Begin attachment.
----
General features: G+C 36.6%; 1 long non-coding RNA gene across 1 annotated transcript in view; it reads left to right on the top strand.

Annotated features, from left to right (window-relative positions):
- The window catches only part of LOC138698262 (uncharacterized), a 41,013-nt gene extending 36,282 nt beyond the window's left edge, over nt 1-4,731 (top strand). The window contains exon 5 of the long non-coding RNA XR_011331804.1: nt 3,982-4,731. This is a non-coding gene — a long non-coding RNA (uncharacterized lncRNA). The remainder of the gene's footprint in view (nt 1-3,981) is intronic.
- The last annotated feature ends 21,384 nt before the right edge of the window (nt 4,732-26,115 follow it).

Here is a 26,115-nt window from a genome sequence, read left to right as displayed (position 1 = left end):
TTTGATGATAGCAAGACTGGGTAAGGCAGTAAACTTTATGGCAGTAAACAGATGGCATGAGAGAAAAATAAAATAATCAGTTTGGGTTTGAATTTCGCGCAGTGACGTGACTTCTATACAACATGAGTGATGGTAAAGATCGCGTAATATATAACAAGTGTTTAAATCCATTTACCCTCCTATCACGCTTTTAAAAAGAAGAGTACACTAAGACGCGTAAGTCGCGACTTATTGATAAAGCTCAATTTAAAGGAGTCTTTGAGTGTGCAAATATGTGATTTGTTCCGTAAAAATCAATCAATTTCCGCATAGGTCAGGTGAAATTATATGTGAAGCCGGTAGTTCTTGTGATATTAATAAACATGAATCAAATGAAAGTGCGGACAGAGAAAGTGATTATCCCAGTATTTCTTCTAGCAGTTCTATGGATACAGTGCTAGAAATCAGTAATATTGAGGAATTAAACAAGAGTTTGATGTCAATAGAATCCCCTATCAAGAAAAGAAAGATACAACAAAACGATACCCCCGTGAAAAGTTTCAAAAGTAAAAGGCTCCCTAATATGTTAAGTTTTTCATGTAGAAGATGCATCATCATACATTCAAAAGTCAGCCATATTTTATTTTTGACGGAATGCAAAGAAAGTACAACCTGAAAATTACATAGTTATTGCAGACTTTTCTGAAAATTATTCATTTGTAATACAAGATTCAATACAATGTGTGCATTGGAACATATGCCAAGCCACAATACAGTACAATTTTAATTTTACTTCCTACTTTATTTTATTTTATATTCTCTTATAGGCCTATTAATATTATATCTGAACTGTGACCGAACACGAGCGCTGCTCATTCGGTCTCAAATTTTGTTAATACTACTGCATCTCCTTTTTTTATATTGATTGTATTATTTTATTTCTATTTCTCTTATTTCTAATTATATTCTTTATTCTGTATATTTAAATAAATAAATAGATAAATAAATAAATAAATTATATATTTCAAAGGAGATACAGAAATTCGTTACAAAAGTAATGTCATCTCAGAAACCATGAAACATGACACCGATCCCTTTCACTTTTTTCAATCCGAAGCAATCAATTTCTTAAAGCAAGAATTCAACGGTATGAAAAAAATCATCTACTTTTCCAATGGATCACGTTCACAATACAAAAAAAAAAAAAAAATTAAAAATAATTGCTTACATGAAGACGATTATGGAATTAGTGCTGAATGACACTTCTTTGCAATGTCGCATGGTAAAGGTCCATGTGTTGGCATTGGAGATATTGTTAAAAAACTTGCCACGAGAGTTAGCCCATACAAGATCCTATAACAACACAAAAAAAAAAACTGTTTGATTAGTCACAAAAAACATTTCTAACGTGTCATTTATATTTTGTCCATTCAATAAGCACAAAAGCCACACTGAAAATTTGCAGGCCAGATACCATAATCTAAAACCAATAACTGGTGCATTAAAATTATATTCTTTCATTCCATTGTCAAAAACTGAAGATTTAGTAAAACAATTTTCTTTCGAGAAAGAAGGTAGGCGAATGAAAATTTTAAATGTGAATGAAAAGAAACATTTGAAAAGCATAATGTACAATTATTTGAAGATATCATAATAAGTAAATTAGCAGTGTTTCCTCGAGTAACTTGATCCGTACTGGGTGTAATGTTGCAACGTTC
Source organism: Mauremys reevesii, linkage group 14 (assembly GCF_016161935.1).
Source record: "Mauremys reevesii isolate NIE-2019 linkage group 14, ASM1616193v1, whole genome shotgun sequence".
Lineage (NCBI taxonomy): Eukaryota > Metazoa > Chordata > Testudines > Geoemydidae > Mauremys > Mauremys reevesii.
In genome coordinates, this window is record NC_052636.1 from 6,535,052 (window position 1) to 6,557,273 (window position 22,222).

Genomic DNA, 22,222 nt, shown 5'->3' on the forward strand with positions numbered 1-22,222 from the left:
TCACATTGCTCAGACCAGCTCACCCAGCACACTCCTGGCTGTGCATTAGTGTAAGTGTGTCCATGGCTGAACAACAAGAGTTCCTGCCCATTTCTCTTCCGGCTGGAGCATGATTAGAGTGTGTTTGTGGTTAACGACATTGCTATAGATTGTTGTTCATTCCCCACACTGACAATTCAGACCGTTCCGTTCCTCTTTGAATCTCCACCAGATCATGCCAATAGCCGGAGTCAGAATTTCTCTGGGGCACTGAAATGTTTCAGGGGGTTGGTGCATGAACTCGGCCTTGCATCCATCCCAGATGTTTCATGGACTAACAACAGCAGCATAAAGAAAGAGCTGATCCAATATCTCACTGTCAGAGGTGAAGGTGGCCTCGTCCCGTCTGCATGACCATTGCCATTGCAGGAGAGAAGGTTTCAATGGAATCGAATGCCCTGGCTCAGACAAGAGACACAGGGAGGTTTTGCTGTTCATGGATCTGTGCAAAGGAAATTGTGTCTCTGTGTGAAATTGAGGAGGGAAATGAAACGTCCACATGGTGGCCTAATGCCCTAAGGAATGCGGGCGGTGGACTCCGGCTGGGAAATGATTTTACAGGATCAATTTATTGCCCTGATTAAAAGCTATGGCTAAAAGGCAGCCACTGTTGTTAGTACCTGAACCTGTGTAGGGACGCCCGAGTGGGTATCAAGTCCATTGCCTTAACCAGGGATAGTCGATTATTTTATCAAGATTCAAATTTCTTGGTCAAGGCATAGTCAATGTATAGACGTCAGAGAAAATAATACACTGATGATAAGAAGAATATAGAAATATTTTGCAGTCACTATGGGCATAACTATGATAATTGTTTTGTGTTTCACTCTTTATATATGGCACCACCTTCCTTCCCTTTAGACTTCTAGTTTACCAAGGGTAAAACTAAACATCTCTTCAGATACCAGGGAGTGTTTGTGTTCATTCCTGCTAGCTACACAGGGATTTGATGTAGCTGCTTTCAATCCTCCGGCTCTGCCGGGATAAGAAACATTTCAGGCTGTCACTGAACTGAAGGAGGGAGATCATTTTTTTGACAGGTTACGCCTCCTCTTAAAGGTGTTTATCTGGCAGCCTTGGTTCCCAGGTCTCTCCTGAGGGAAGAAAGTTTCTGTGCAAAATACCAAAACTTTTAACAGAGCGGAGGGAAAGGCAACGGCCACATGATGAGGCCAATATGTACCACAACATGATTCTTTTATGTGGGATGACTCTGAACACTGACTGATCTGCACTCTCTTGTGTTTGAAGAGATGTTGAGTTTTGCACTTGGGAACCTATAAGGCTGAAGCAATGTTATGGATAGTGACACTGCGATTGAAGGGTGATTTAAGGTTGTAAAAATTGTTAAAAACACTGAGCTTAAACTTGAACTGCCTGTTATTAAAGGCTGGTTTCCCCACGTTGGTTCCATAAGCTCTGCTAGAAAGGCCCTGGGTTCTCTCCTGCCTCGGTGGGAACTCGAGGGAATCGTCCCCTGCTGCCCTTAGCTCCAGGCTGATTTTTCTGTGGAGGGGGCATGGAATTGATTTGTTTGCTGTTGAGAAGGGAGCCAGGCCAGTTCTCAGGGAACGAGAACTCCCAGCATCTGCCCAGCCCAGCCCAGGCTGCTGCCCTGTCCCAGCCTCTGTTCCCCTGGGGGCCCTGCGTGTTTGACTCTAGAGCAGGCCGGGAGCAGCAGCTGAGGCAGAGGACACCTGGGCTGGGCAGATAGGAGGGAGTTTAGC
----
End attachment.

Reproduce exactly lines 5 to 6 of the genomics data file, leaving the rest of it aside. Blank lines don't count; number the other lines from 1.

Here is a 26,115-nt window from a genome sequence, read left to right as displayed (position 1 = left end):
TTTGATGATAGCAAGACTGGGTAAGGCAGTAAACTTTATGGCAGTAAACAGATGGCATGAGAGAAAAATAAAATAATCAGTTTGGGTTTGAATTTCGCGCAGTGACGTGACTTCTATACAACATGAGTGATGGTAAAGATCGCGTAATATATAACAAGTGTTTAAATCCATTTACCCTCCTATCACGCTTTTAAAAAGAAGAGTACACTAAGACGCGTAAGTCGCGACTTATTGATAAAGCTCAATTTAAAGGAGTCTTTGAGTGTGCAAATATGTGATTTGTTCCGTAAAAATCAATCAATTTCCGCATAGGTCAGGTGAAATTATATGTGAAGCCGGTAGTTCTTGTGATATTAATAAACATGAATCAAATGAAAGTGCGGACAGAGAAAGTGATTATCCCAGTATTTCTTCTAGCAGTTCTATGGATACAGTGCTAGAAATCAGTAATATTGAGGAATTAAACAAGAGTTTGATGTCAATAGAATCCCCTATCAAGAAAAGAAAGATACAACAAAACGATACCCCCGTGAAAAGTTTCAAAAGTAAAAGGCTCCCTAATATGTTAAGTTTTTCATGTAGAAGATGCATCATCATACATTCAAAAGTCAGCCATATTTTATTTTTGACGGAATGCAAAGAAAGTACAACCTGAAAATTACATAGTTATTGCAGACTTTTCTGAAAATTATTCATTTGTAATACAAGATTCAATACAATGTGTGCATTGGAACATATGCCAAGCCACAATACAGTACAATTTTAATTTTACTTCCTACTTTATTTTATTTTATATTCTCTTATAGGCCTATTAATATTATATCTGAACTGTGACCGAACACGAGCGCTGCTCATTCGGTCTCAAATTTTGTTAATACTACTGCATCTCCTTTTTTTATATTGATTGTATTATTTTATTTCTATTTCTCTTATTTCTAATTATATTCTTTATTCTGTATATTTAAATAAATAAATAGATAAATAAATAAATAAATTATATATTTCAAAGGAGATACAGAAATTCGTTACAAAAGTAATGTCATCTCAGAAACCATGAAACATGACACCGATCCCTTTCACTTTTTTCAATCCGAAGCAATCAATTTCTTAAAGCAAGAATTCAACGGTATGAAAAAAATCATCTACTTTTCCAATGGATCACGTTCACAATACAAAAAAAAAAAAAAAATTAAAAATAATTGCTTACATGAAGACGATTATGGAATTAGTGCTGAATGACACTTCTTTGCAATGTCGCATGGTAAAGGTCCATGTGTTGGCATTGGAGATATTGTTAAAAAACTTGCCACGAGAGTTAGCCCATACAAGATCCTATAACAACACAAAAAAAAAAACTGTTTGATTAGTCACAAAAAACATTTCTAACGTGTCATTTATATTTTGTCCATTCAATAAGCACAAAAGCCACACTGAAAATTTGCAGGCCAGATACCATAATCTAAAACCAATAACTGGTGCATTAAAATTATATTCTTTCATTCCATTGTCAAAAACTGAAGATTTAGTAAAACAATTTTCTTTCGAGAAAGAAGGTAGGCGAATGAAAATTTTAAATGTGAATGAAAAGAAACATTTGAAAAGCATAATGTACAATTATTTGAAGATATCATAATAAGTAAATTAGCAGTGTTTCCTCGAGTAACTTGATCCGTACTGGGTGTAATGTTGCAACGTTC